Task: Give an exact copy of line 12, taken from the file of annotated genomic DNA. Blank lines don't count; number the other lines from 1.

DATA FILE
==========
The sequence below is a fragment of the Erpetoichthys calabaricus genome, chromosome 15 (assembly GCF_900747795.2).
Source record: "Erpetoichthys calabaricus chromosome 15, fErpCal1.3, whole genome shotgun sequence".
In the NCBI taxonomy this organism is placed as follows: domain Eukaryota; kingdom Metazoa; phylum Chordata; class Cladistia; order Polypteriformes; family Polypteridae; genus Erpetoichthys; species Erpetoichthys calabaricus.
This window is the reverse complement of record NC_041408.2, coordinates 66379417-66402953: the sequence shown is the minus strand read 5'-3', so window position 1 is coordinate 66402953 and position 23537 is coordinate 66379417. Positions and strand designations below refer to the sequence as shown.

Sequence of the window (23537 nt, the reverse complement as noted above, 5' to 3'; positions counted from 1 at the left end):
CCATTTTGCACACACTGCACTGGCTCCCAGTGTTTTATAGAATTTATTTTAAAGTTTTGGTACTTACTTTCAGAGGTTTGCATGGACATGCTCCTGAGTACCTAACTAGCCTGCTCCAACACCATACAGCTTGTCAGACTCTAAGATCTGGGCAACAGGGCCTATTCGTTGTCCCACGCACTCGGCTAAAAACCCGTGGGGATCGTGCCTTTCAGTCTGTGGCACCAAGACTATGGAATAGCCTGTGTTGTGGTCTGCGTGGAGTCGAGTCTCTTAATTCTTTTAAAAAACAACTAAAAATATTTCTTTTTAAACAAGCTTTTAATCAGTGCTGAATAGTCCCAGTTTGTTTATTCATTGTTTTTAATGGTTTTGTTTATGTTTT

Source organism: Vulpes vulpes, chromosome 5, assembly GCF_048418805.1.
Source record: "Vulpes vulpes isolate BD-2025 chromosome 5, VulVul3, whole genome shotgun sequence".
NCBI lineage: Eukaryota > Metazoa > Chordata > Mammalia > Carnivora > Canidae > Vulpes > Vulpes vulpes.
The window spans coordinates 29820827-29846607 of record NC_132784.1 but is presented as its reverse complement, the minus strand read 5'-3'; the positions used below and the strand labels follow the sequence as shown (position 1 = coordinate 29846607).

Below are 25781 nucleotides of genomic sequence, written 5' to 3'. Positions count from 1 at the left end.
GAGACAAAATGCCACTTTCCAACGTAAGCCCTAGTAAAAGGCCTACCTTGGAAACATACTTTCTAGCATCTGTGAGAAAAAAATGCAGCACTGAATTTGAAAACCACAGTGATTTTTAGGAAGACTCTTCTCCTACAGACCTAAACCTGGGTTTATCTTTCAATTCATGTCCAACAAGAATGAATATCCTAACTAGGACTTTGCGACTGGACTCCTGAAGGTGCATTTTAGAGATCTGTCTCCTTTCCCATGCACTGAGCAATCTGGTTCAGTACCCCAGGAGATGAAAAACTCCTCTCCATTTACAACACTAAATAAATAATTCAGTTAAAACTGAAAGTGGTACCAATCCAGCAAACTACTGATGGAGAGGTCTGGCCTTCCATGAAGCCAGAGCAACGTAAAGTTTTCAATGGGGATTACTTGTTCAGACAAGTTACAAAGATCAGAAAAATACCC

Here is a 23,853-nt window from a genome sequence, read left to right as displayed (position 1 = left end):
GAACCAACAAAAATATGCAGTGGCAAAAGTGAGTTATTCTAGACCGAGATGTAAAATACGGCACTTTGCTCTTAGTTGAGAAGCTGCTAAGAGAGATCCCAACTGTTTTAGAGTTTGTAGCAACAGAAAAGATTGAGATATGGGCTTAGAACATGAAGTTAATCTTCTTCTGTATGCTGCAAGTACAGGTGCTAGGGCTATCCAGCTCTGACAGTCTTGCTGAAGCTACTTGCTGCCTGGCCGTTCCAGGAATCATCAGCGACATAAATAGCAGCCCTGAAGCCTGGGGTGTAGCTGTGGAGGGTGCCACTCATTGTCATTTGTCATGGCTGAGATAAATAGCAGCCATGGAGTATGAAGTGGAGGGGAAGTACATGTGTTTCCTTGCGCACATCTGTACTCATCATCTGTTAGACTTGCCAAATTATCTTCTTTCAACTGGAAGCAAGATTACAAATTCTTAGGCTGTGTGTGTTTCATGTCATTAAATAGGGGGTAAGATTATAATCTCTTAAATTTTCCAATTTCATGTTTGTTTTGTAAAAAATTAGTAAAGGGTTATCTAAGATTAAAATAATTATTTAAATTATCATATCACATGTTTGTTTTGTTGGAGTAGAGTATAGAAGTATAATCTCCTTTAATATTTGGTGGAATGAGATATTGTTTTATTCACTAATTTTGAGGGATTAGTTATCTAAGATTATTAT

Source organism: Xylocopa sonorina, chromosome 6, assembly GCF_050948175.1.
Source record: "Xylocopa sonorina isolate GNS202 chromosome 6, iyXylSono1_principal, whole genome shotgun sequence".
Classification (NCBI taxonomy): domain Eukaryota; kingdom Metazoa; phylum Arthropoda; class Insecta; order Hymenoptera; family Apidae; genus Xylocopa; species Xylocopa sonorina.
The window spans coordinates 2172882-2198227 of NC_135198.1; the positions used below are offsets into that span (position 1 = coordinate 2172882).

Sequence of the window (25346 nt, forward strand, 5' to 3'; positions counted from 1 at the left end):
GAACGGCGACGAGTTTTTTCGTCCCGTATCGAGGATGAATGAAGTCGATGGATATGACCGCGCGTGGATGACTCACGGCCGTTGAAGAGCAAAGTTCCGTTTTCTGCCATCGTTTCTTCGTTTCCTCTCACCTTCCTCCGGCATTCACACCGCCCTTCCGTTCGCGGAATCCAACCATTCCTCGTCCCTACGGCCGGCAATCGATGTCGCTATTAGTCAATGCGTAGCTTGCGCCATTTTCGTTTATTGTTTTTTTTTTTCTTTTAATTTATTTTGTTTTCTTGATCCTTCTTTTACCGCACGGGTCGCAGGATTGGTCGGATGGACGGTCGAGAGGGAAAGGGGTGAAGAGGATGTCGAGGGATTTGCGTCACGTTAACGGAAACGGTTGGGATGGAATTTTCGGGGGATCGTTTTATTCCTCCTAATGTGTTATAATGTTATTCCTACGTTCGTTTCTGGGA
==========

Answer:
GAGACAAAATGCCACTTTCCAACGTAAGCCCTAGTAAAAGGCCTACCTTGGAAACATACTTTCTAGCATCTGTGAGAAAAAAATGCAGCACTGAATTTGAAAACCACAGTGATTTTTAGGAAGACTCTTCTCCTACAGACCTAAACCTGGGTTTATCTTTCAATTCATGTCCAACAAGAATGAATATCCTAACTAGGACTTTGCGACTGGACTCCTGAAGGTGCATTTTAGAGATCTGTCTCCTTTCCCATGCACTGAGCAATCTGGTTCAGTACCCCAGGAGATGAAAAACTCCTCTCCATTTACAACACTAAATAAATAATTCAGTTAAAACTGAAAGTGGTACCAATCCAGCAAACTACTGATGGAGAGGTCTGGCCTTCCATGAAGCCAGAGCAACGTAAAGTTTTCAATGGGGATTACTTGTTCAGACAAGTTACAAAGATCAGAAAAATACCC